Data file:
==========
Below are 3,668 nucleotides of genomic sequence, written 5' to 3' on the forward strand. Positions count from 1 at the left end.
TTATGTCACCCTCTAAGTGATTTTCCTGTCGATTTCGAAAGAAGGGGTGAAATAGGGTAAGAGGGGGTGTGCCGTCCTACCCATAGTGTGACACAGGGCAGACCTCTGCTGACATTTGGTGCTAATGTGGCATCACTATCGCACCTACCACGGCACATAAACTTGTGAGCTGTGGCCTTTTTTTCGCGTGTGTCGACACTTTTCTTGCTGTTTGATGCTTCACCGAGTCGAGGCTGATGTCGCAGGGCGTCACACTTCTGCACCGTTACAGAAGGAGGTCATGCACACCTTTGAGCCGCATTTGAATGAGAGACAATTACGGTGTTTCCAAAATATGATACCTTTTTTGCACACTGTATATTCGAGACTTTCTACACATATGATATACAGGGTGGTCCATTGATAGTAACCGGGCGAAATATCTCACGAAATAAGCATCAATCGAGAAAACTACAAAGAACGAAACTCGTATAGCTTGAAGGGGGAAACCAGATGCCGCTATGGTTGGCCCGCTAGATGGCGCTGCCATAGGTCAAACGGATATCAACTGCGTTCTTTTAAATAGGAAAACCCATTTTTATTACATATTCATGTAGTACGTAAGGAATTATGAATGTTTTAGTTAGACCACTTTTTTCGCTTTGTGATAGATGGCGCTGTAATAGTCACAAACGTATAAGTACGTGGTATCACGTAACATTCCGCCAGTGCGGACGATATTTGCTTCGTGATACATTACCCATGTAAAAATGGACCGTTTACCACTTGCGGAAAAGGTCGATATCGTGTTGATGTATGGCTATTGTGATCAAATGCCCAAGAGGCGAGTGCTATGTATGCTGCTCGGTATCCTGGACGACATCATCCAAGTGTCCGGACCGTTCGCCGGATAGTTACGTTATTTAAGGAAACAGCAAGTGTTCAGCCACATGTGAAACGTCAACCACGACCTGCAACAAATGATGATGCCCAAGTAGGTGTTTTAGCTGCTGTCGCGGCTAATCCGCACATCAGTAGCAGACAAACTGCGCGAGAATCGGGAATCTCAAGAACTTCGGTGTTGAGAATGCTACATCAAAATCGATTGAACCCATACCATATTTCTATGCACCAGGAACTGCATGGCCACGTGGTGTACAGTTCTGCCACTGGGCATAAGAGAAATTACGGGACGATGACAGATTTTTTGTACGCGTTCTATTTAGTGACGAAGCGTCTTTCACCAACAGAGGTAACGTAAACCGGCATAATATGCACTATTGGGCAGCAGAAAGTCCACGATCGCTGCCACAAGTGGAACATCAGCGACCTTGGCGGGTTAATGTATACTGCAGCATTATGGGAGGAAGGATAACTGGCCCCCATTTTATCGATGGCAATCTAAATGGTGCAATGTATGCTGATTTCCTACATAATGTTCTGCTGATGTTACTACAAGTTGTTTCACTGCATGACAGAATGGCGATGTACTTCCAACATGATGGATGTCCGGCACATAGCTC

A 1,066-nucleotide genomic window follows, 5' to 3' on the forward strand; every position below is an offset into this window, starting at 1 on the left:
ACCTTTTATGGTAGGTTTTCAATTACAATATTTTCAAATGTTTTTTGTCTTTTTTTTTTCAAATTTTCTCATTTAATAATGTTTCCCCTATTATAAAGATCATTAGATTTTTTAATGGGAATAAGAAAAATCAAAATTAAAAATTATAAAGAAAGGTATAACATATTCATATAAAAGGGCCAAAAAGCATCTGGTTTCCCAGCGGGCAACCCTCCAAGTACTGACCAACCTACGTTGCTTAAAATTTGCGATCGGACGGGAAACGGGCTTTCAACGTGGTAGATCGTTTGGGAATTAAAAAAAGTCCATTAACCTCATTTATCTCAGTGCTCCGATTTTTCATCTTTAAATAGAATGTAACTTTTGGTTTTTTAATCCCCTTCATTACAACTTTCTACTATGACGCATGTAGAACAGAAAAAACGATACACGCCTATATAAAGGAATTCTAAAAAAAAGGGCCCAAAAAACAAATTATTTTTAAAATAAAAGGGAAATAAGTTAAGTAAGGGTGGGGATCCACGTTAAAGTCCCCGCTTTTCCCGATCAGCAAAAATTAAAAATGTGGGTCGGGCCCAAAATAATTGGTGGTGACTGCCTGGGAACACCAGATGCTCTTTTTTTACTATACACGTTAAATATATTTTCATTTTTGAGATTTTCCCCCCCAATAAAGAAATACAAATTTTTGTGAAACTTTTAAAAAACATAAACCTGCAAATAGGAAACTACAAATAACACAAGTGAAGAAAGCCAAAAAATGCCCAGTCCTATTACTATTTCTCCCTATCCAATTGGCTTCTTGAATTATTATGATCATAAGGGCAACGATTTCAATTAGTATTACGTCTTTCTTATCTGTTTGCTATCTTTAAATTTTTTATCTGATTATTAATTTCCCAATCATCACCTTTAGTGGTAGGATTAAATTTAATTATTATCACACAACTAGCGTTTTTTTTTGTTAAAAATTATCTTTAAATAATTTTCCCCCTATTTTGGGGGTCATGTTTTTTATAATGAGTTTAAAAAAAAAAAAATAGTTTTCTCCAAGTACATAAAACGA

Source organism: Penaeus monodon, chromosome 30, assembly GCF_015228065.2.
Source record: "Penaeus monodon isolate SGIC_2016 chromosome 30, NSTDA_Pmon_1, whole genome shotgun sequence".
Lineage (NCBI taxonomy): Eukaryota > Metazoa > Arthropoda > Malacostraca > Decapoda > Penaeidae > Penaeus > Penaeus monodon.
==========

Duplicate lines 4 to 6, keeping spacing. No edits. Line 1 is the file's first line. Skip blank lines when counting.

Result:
ACCTTTTATGGTAGGTTTTCAATTACAATATTTTCAAATGTTTTTTGTCTTTTTTTTTTCAAATTTTCTCATTTAATAATGTTTCCCCTATTATAAAGATCATTAGATTTTTTAATGGGAATAAGAAAAATCAAAATTAAAAATTATAAAGAAAGGTATAACATATTCATATAAAAGGGCCAAAAAGCATCTGGTTTCCCAGCGGGCAACCCTCCAAGTACTGACCAACCTACGTTGCTTAAAATTTGCGATCGGACGGGAAACGGGCTTTCAACGTGGTAGATCGTTTGGGAATTAAAAAAAGTCCATTAACCTCATTTATCTCAGTGCTCCGATTTTTCATCTTTAAATAGAATGTAACTTTTGGTTTTTTAATCCCCTTCATTACAACTTTCTACTATGACGCATGTAGAACAGAAAAAACGATACACGCCTATATAAAGGAATTCTAAAAAAAAGGGCCCAAAAAACAAATTATTTTTAAAATAAAAGGGAAATAAGTTAAGTAAGGGTGGGGATCCACGTTAAAGTCCCCGCTTTTCCCGATCAGCAAAAATTAAAAATGTGGGTCGGGCCCAAAATAATTGGTGGTGACTGCCTGGGAACACCAGATGCTCTTTTTTTACTATACACGTTAAATATATTTTCATTTTTGAGATTTTCCCCCCCAATAAAGAAATACAAATTTTTGTGAAACTTTTAAAAAACATAAACCTGCAAATAGGAAACTACAAATAACACAAGTGAAGAAAGCCAAAAAATGCCCAGTCCTATTACTATTTCTCCCTATCCAATTGGCTTCTTGAATTATTATGATCATAAGGGCAACGATTTCAATTAGTATTACGTCTTTCTTATCTGTTTGCTATCTTTAAATTTTTTATCTGATTATTAATTTCCCAATCATCACCTTTAGTGGTAGGATTAAATTTAATTATTATCACACAACTAGCGTTTTTTTTTGTTAAAAATTATCTTTAAATAATTTTCCCCCTATTTTGGGGGTCATGTTTTTTATAATGAGTTTAAAAAAAAAAAAATAGTTTTCTCCAAGTACATAAAACGA

Source organism: Penaeus monodon, chromosome 30, assembly GCF_015228065.2.
Source record: "Penaeus monodon isolate SGIC_2016 chromosome 30, NSTDA_Pmon_1, whole genome shotgun sequence".